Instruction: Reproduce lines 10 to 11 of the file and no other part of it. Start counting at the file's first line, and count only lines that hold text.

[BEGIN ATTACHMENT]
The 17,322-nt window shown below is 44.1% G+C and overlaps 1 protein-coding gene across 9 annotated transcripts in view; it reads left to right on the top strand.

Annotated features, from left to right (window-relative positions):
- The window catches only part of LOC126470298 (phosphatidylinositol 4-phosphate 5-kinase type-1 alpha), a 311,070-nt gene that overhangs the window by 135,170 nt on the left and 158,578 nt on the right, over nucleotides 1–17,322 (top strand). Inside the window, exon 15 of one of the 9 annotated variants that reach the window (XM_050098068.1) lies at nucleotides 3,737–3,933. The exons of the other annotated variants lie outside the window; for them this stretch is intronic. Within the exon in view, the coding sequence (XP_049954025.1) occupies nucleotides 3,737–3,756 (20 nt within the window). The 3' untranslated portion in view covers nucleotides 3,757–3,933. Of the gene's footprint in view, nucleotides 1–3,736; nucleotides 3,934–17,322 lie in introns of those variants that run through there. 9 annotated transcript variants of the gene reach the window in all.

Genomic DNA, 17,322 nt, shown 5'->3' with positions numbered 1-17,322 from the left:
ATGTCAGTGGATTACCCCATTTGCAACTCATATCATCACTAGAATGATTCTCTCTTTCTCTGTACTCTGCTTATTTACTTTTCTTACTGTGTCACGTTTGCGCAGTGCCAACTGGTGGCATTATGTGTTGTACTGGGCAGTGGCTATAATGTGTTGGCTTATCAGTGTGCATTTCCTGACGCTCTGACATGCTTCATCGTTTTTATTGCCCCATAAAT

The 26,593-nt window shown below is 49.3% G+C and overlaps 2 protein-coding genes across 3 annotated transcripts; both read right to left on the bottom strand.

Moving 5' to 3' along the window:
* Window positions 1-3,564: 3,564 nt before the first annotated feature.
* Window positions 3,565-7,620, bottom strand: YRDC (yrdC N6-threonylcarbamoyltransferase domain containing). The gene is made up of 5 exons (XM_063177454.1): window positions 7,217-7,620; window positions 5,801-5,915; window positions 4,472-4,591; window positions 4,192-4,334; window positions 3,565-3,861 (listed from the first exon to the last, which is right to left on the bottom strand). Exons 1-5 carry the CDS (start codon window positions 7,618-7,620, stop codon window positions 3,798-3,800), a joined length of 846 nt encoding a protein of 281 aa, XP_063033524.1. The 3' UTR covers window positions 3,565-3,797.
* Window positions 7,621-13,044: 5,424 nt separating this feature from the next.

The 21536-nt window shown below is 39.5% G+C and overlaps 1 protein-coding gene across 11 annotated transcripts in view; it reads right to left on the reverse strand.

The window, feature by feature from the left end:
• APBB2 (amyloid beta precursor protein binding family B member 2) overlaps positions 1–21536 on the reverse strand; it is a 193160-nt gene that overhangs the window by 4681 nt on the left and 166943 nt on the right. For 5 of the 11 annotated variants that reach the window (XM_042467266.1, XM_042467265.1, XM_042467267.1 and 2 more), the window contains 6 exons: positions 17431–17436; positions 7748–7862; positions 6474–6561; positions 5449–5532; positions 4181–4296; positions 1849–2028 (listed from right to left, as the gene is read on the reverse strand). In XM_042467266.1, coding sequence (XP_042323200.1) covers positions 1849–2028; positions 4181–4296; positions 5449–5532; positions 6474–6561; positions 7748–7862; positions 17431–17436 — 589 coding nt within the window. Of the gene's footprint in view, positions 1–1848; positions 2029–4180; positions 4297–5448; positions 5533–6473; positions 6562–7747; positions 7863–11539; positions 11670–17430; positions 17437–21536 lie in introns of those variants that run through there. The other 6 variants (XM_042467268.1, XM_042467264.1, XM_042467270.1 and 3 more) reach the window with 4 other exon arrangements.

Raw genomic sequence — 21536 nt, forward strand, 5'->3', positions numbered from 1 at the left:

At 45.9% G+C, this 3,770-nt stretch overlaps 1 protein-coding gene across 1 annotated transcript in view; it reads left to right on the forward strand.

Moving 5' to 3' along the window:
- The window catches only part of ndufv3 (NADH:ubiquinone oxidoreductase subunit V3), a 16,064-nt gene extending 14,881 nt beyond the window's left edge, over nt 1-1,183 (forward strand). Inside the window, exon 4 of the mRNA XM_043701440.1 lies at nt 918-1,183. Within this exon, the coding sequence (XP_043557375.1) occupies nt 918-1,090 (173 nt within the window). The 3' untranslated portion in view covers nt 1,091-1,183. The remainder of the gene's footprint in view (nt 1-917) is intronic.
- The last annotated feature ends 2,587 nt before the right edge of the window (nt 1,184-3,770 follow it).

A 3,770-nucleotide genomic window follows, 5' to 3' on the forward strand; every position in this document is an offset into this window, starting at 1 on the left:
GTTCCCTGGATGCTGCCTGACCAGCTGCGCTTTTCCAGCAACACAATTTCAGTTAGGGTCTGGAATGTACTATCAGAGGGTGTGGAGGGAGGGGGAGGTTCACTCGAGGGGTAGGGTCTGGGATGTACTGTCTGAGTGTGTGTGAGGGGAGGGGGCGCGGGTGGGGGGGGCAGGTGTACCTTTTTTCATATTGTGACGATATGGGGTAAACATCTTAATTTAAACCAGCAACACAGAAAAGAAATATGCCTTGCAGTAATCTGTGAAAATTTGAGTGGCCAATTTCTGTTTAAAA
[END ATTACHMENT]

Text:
* Window positions 7,621-13,044: 5,424 nt separating this feature from the next.

The 21536-nt window shown below is 39.5% G+C and overlaps 1 protein-coding gene across 11 annotated transcripts in view; it reads right to left on the reverse strand.